Advanced Search | Search A!:
Volume 26, Number 1 — January 2019

Johnson City Circus Arts dances in air

Rachel Miller performs during Johnson City Circus Arts Halloween show. (photo by Bellamanda Wedding Photography)
Rachel Miller performs during Johnson City Circus Arts Halloween show. (photo by Bellamanda Wedding Photography)
Additional photos below »

By Leslie Grace | A! Magazine for the Arts | December 28, 2016

If you've ever wanted to dance on air or fantasized about running away to join Circque du Soleil, you should learn about Johnson City Circus Arts. They'll teach you to dance in air. Their classes are so popular that in three years, they've taught more than 600 students.

They offer aerial silk and lyra (aerial hoop) classes for adults. In an aerial silk class, two long pieces of fabric come down from the ceiling and performers climb and perform acrobatic stunts, drops and strength and flexibility poses using the fabric. In a lyra class, students use a metal aerial hoop (looks similar to a hula hoop) that hangs from the ceiling. Performers climb up, under, over and inside it and perform acrobatic moves and strength and flexibility poses.

Craig Lewis, owner and instructor, says "I've been doing circus arts for 16 years. I started out juggling when I was just 10 years old, and have been attending various annual juggling conventions ever since. I began to take an interest in aerial arts in 2009 and began my training at San Francisco Circus Center, and later completed my training at Aerial Space in Asheville, North Carolina. In 2013, I did a teacher training program through New England Center for Circus Arts, and then founded Johnson City Circus Arts."

His school primarily teaches recreational classes in aerial silks for adults. They also offer classes in lyra, aerial choreography, tumbling and juggling. They also teach kid's circus classes starting at age 7. Their adult classes are open to ages 13 and older. "They're mostly in their 20s or older, but we've worked with students who are as old as in their 60s," Lewis says.

They also offer a kid's aerial class once a week for ages 7 through 14.

"One of the most rewarding things for me is seeing students achieve physical goals that they initially thought were impossible," Lewis says. "We primarily work with adults, and people start out with a very wide range of physical skill levels and fitness levels on day one. It's really rewarding when I can see someone progress from thinking that these things seem impossible for them (they're "too out of shape" or "too old,' etc.) and then showing them what actually is possible with a little dedication. And when we get to the stage where we get to guide them through their first performance in front of an audience, that's always an amazing experience."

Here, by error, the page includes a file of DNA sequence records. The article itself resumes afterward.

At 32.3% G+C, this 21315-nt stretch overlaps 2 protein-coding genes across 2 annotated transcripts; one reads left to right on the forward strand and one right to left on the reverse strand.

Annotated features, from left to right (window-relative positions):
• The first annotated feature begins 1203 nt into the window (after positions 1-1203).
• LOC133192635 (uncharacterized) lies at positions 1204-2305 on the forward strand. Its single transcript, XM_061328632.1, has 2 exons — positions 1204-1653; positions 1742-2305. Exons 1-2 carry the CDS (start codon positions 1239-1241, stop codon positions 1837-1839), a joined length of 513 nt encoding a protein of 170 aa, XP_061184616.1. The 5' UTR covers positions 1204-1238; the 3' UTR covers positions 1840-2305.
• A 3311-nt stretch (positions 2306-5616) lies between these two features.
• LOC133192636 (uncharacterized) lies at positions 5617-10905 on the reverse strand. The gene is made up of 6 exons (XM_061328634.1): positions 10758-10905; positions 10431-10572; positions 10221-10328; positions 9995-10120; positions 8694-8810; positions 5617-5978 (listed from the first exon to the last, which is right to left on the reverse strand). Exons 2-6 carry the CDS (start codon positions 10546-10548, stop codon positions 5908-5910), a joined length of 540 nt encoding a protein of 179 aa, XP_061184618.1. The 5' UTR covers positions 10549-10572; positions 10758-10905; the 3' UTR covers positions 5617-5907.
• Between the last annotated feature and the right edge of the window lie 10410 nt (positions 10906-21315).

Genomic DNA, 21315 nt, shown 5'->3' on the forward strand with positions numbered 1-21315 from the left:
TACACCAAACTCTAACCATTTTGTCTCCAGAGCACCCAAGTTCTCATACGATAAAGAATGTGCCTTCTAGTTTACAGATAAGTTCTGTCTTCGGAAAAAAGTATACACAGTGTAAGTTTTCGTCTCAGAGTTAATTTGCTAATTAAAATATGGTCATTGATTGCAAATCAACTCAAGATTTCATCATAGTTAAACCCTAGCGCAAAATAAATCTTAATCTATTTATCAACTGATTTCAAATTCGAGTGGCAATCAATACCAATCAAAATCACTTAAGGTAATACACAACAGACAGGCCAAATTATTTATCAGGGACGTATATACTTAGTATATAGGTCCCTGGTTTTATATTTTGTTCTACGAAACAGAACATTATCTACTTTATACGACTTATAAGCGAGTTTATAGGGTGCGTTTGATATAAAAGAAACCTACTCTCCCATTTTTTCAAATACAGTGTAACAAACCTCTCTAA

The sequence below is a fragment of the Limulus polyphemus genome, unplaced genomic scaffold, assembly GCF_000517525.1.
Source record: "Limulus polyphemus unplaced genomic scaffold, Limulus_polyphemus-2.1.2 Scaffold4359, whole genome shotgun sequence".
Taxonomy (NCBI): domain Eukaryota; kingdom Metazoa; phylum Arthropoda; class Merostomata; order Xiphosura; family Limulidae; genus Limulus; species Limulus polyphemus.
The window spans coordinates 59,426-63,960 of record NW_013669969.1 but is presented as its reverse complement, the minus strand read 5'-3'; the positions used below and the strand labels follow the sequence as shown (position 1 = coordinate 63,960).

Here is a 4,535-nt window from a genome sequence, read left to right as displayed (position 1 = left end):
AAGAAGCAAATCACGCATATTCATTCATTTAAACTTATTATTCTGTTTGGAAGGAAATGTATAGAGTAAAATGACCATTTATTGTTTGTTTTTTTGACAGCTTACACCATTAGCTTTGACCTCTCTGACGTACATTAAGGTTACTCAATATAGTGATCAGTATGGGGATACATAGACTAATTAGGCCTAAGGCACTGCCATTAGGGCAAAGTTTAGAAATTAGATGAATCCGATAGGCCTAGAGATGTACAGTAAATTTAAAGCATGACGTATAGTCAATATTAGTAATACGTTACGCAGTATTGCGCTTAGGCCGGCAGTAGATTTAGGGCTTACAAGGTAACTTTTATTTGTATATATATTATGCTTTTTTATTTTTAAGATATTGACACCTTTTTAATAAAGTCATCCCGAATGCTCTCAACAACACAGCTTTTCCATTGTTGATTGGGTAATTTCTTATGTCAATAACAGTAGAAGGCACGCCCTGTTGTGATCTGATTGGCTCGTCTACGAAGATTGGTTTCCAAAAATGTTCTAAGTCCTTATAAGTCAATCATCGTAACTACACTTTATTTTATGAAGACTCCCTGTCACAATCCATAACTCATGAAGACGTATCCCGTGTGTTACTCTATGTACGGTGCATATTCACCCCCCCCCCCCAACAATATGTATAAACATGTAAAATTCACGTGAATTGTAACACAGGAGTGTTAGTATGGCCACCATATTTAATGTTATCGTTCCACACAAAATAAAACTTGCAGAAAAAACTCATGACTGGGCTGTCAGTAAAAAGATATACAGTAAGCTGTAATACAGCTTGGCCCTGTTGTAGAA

The school's performing group is The Night Owl Circus. They do an annual student showcase in Johnson City, Tennessee. They also work with Barter Theatre in Abingdon, Virginia, on circus acts for their shows.

"The most recent show we worked on was "Chicago,' which included two aerial silks acts as part of the musical. And finally, our company is available for hire for events, so we often perform at corporate events, weddings, festivals, college events, etc. This allows our advanced students to actually get paid to perform at events," Lewis says.

Lewis is flexible about the number of classes a student must take. "It's completely up to them — we're very flexible, and it depends on a student's personal goals. Some of our students take classes purely for fun and fitness. If that's the case, they might show up once a week, once a month or once a year. Some people just come try out one class to say they've done it. We sometimes even get tourists who are just passing through.

"For a student who is really passionate and aspires to become a performer for us, I typically recommend taking at least two classes a week. In the two months leading up to our annual Night Owl Circus, our performers are required to be at our studio at least two times a week including rehearsals, but three to four times a week is more common for our performers in that time frame," he says.

Whether you are dedicated to the idea of aerial dance or just curious, Lewis encourages you to give it a try.

"Often people are intimidated by the idea of trying out an aerial silks class. They think you have to have crazy upper body strength and flexibility on day one, or that they have to have a gymnastics background, or be in their teens or twenties. None of these things are necessary. Anyone can learn. We teach students of all fitness levels, athletic backgrounds, and ages, including both men and women. We keep our class sizes very small (maximum of 5), and we work with each student individually and allow them to progress completely at their own pace. Safety is a high priority for us, and we never ask anyone to go up high on the silks until they're advanced, and even then, only when they feel ready and comfortable with being up high. We also work over an 8-inch safety mat at all times, which is a universal and non-negotiable safety requirement for anyone training or performing aerial art," he says.

JCCA shares a space with Appalachian Tumbling and Gymnastics in the Boones Creek area. The first class is $10, and you can sign up online at www.JCCircusArts.com or call (423) 782-6479 with questions.

THERE'S MORE:
>> Grace Studio of Motion and Dance has new location


Topics: Dance



The cast of The Night Owl Circus, Johnson City Circus Arts' performance group (Photo by Dr. Evan Lewis)